Stockland took an opportunity this week to brief investors on aspects of their business during a roadshow and asset tour around Melbourne.
The key messages are;
- the recent residential market softening will reduce settlements in FY19 and will likely slow production in FY20 residential defaults have increased to 5%, however enquiry rates following the Federal Election have improved,
- the move into more residential built form product adds to diversification and overall yield but doesn't shield from market impacts
- there is some progress on the sell down of non core retail and retirement village assets though there remains more to do to move away from discretionary retail
- there is progress on the desire to increase exposure to wholesale and logistics (however over last 5 years only 8 W&L assets have been added to portfolio, taking it from 1.2m sqm to 1.4m sqm)
- there continues to be a desire to build capital partnerships across key assets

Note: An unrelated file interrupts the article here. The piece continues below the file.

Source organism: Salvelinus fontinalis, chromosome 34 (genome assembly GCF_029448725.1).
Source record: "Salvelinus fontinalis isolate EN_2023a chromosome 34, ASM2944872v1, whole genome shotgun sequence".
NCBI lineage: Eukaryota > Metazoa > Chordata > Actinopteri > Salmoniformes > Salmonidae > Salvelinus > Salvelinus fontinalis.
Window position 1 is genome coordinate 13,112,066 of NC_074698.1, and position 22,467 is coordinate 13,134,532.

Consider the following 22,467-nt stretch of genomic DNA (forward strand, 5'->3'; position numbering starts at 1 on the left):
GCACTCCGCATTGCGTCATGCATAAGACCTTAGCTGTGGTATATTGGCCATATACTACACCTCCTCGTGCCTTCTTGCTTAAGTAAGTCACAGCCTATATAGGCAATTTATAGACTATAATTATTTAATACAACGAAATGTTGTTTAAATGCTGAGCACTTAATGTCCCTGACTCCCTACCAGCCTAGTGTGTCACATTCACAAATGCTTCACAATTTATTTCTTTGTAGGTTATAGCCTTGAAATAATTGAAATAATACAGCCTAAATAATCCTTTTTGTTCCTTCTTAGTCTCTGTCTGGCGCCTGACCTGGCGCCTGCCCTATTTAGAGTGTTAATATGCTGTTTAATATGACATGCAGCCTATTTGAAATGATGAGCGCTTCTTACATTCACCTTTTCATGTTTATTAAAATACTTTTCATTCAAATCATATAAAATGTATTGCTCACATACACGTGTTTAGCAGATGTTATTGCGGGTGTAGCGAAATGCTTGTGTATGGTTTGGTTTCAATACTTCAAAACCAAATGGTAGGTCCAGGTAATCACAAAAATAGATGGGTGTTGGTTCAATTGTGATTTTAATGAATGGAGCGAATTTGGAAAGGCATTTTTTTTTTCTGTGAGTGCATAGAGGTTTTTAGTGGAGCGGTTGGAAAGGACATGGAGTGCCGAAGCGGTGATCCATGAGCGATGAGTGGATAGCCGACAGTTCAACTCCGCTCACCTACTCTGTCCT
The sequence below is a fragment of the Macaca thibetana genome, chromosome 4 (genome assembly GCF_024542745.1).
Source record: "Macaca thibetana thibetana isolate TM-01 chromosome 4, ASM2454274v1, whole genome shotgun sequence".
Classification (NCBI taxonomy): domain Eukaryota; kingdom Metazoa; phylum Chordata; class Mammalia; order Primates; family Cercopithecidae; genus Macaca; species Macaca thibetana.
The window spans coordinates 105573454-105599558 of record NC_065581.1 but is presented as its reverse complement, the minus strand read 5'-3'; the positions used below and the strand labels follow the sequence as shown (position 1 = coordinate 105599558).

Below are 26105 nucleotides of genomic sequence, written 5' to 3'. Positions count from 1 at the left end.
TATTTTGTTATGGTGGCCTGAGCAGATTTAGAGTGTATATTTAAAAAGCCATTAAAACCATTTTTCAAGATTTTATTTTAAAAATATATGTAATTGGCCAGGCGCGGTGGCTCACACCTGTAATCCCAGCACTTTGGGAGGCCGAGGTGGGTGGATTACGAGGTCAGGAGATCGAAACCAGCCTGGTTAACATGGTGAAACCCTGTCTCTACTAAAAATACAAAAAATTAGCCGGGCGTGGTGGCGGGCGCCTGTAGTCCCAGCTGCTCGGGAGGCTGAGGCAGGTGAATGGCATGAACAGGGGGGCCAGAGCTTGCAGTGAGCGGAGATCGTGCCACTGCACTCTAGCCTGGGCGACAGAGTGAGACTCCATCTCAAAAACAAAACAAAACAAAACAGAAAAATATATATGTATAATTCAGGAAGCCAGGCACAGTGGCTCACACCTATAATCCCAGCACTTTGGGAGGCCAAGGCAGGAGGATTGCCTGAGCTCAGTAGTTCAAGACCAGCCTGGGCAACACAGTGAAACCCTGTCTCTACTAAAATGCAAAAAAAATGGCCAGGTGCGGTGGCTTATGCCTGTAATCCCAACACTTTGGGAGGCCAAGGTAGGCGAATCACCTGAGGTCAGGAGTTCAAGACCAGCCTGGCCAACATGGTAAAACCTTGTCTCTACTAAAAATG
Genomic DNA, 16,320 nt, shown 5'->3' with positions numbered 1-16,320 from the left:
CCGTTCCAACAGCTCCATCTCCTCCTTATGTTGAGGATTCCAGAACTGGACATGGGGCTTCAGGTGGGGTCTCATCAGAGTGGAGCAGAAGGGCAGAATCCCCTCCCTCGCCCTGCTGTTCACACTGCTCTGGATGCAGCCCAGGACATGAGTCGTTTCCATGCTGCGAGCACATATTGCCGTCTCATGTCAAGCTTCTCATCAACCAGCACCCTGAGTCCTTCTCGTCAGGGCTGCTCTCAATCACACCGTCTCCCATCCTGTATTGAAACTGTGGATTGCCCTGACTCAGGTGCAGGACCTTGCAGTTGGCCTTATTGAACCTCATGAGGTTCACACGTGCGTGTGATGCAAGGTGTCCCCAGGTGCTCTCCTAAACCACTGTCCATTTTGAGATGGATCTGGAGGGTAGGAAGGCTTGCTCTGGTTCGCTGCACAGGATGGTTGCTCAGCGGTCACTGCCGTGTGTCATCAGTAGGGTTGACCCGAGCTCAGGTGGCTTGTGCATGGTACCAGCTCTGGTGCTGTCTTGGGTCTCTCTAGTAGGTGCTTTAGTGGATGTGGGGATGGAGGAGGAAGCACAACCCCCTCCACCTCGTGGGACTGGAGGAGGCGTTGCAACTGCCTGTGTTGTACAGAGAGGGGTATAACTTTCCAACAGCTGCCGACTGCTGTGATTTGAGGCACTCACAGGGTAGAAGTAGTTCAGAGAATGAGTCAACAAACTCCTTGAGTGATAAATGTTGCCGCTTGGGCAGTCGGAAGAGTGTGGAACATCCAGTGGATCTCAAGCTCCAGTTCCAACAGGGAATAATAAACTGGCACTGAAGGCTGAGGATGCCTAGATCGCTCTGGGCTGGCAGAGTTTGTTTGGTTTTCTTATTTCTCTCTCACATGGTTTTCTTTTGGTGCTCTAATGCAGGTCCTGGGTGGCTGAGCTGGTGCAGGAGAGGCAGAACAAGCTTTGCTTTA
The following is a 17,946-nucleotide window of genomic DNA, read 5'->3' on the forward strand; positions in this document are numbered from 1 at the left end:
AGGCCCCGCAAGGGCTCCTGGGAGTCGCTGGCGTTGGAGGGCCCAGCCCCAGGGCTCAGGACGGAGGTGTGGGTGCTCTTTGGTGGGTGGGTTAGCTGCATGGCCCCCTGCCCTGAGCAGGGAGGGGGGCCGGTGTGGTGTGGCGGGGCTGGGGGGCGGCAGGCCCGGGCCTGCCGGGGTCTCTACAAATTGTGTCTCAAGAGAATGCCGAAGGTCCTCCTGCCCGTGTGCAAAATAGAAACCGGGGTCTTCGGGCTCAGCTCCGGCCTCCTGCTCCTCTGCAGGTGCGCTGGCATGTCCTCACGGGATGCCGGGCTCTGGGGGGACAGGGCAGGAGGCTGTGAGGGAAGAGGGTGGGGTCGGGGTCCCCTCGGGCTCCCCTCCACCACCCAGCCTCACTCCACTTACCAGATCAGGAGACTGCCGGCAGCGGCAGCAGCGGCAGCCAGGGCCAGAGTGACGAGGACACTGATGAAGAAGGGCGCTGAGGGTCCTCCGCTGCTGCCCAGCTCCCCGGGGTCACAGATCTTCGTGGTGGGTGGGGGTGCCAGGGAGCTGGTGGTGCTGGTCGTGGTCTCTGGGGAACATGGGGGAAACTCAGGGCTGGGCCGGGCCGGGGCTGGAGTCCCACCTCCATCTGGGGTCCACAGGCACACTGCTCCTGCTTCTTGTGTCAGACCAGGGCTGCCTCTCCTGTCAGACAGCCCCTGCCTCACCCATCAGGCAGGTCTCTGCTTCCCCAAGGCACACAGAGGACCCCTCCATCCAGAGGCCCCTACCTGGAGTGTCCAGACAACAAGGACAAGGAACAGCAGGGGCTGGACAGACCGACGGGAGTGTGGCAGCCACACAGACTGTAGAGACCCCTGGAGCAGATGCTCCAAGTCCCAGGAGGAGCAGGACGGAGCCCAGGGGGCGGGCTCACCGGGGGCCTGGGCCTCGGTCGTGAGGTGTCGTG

The business is still targeting an increase in FFO of 5% which they expect to achieve assuming;
- operating profit margins are maintained above 18% in residential markets despite lower settlements of ~5,900,
- non core retirement village sales proceed commercial property comparable
- FFO growth of ~2% (was 3.8% last year)
- new retail leases and renewals rental spreads are no worse than -3.5% , however reduced income growth outlook and cap rate expansion are driving negative revaluations
- non-core retail divestments proceed as planned
The biggest swing factor in the above will be in the potential negative revaluations that may come to play from the retail sector. If rental leasing spreads are negative and cap rates soften (as is evident in other REITs) the impacts may be greater than anticipated.